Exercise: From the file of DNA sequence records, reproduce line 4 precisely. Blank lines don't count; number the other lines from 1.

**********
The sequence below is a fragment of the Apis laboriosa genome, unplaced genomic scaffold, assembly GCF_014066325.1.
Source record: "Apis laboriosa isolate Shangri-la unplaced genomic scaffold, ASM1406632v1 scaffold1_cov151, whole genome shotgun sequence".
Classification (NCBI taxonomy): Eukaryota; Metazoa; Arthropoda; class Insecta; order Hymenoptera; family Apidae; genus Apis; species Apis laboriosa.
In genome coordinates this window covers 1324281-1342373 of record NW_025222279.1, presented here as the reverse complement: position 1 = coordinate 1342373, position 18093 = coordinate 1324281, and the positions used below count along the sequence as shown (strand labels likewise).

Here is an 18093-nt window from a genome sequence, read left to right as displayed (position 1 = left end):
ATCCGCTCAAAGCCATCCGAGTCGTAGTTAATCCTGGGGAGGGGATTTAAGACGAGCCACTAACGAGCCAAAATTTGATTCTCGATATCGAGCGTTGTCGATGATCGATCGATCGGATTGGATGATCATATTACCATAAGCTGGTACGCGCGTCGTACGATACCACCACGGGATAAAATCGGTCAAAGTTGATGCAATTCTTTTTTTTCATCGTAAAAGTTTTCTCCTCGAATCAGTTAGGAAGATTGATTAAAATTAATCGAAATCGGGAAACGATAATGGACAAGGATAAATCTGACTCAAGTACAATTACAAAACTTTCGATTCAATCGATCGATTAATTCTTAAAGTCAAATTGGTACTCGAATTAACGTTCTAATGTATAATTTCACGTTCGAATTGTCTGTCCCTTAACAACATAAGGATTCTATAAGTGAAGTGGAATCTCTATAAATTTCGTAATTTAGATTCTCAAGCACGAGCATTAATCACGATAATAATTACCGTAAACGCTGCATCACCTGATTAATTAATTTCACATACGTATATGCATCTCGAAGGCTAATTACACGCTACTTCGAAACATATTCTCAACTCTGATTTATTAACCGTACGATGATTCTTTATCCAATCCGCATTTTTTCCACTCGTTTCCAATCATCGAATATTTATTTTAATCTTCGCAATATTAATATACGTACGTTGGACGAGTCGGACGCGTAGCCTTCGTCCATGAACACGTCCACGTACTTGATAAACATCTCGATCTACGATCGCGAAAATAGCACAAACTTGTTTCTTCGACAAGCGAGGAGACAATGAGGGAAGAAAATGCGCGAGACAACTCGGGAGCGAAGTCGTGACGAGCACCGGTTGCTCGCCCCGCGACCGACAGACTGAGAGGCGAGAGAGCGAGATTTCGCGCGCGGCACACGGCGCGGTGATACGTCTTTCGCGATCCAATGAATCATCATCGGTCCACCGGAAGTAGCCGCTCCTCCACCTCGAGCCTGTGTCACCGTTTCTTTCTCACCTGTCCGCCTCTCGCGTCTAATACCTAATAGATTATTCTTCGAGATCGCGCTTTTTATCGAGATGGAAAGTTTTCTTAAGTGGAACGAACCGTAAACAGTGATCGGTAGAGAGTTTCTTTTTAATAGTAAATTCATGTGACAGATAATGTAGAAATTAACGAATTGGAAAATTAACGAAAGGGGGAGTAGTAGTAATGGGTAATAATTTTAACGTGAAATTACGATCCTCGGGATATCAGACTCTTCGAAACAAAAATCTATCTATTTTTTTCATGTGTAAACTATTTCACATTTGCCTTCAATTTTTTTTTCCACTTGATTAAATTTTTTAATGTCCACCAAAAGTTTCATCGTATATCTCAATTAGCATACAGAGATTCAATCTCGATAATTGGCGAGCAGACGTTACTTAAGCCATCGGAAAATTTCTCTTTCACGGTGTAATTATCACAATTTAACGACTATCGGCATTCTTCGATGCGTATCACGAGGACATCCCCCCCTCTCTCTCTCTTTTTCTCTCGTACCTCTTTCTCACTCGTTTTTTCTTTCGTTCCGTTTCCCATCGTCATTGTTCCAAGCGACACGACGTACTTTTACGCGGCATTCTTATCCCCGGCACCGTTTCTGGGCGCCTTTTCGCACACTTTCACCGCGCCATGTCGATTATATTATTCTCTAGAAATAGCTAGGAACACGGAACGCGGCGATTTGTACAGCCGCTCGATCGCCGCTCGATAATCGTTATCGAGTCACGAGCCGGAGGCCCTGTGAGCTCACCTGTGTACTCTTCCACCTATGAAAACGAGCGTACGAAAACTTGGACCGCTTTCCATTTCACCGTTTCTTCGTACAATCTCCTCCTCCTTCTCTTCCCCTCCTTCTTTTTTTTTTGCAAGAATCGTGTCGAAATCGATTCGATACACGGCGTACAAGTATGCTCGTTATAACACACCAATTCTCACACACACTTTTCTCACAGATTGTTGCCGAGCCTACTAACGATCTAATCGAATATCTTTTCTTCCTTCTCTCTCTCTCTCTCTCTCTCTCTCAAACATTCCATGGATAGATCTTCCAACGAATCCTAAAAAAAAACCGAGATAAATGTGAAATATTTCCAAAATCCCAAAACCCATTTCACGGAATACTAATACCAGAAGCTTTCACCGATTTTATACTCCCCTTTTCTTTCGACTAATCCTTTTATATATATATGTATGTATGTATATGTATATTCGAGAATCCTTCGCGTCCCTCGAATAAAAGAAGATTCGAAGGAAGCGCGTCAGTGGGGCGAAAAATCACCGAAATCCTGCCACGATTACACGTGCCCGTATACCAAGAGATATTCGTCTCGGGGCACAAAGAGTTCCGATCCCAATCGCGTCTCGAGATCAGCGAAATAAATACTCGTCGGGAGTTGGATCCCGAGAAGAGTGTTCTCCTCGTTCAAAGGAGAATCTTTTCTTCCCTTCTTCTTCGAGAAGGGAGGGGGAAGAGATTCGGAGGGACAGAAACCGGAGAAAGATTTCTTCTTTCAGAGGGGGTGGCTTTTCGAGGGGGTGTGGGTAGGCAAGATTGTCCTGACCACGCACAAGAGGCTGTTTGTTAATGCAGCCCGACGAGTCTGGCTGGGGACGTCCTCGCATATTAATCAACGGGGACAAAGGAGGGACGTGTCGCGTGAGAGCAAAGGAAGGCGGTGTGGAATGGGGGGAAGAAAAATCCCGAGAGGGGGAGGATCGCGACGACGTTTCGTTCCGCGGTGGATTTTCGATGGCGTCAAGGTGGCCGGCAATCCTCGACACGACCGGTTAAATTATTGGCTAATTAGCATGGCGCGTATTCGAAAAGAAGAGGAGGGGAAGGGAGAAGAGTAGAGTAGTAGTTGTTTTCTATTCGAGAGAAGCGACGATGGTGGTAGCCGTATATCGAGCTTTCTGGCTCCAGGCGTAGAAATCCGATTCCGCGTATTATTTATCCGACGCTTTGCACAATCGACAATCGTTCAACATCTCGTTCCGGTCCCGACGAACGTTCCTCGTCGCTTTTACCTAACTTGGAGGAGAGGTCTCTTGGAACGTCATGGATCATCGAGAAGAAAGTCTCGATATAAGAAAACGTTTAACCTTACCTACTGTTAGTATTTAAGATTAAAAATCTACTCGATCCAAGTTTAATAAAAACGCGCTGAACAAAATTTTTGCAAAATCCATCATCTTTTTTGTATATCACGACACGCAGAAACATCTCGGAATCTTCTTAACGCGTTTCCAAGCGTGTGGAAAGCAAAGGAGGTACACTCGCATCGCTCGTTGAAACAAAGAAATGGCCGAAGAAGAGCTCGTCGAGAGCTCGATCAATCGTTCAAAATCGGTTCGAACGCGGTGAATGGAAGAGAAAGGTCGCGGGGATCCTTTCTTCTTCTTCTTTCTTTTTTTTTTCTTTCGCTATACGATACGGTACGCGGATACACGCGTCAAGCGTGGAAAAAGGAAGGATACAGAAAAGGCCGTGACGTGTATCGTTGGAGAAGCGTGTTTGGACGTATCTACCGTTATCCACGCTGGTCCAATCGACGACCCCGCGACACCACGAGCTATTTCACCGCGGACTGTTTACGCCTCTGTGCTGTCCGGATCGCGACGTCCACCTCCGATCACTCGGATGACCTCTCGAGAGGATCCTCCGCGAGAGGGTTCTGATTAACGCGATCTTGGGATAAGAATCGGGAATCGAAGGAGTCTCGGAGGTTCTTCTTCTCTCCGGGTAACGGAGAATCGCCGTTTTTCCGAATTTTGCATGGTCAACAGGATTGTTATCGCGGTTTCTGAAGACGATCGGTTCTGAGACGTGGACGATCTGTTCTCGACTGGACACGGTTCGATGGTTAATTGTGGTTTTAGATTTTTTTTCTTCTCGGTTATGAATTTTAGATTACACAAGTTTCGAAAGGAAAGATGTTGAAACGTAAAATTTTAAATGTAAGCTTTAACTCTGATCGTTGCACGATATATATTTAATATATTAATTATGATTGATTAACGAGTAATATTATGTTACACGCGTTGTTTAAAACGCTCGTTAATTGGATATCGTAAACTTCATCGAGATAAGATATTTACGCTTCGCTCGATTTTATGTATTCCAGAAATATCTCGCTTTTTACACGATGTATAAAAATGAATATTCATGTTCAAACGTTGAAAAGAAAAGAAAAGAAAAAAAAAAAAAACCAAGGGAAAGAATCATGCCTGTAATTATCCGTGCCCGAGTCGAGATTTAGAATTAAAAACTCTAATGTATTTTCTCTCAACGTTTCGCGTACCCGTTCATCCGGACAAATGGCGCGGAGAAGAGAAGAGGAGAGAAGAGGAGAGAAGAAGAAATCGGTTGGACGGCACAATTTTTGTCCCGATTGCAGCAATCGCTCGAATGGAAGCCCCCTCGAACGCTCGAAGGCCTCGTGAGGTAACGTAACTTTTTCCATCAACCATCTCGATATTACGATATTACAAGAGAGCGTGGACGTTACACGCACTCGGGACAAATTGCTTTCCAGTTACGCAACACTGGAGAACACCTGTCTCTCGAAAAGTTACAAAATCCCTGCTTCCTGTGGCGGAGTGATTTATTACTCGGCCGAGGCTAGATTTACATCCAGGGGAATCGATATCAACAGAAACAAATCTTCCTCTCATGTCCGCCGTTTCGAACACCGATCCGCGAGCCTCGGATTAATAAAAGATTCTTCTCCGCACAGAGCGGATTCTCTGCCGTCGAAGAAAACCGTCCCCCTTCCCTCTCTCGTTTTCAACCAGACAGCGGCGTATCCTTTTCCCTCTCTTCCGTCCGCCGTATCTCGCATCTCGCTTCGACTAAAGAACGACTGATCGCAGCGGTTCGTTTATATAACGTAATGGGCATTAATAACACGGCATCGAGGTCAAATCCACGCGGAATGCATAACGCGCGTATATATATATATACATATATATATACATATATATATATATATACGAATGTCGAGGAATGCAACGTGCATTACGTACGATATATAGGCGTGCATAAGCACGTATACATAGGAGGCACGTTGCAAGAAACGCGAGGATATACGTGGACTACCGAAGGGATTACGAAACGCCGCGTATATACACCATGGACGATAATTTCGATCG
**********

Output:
In genome coordinates this window covers 1324281-1342373 of record NW_025222279.1, presented here as the reverse complement: position 1 = coordinate 1342373, position 18093 = coordinate 1324281, and the positions used below count along the sequence as shown (strand labels likewise).